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I’m trying to come up with an algorithm that performs some action a Graham’s number of times on a machine with a reasonable amount of memory.

I thougth of the way to organize counter suitable for calculating $a{\uparrow\uparrow}b$, but got stuck at even smaller problem of counting to $2^a$, where $a$ is a 64-bit integer ($2^{21}$Tb needed for storage of such number is above what I assume reasonable).

Is there some clever technique to count beyond $2{\uparrow\uparrow}6$? Or is there any conceptual limitations on the counters with a polynomial-bounded memory?

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  • $\begingroup$ You'll need $\;\;\;$ Graham's number $\: \leq \: 2^{\hspace{.02 in}\text{amount_of_memory}}\hspace{-0.04 in}\cdot$ number of states $\;\;\;$ in order to do that. $\hspace{.38 in}$ $\endgroup$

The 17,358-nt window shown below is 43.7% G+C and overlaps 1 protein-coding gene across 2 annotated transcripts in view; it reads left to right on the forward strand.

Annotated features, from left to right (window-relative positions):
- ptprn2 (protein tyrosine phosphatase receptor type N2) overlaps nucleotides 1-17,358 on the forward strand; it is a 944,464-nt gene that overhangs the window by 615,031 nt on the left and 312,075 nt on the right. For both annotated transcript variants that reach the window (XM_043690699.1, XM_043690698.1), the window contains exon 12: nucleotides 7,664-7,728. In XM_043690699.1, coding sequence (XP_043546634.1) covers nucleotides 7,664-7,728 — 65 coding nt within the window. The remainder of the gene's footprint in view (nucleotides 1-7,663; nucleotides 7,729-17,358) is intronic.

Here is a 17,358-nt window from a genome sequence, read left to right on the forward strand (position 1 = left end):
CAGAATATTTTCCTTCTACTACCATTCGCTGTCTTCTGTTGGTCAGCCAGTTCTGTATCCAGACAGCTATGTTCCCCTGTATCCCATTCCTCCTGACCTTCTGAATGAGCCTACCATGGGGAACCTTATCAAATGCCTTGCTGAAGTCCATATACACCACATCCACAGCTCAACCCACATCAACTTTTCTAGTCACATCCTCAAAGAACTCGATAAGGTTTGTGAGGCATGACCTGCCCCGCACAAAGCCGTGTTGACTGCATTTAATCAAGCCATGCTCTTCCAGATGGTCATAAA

– user6973
    May 23 '15 at 11:25
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With only a polynomial amount of memory, a program that terminates can run for at most exponential time. This is because there are only exponentially many states (i.e. a combination of tape content (exponential), Turing machine state (constant) and position of the head over the tape (polynomial)). Thus any machine that runs for more than exponential time would have to visit some state more than once and hence loop.

In general, to get a program to run for $T(n)$ time you need $\Omega(\log(T(n)))$ memory.

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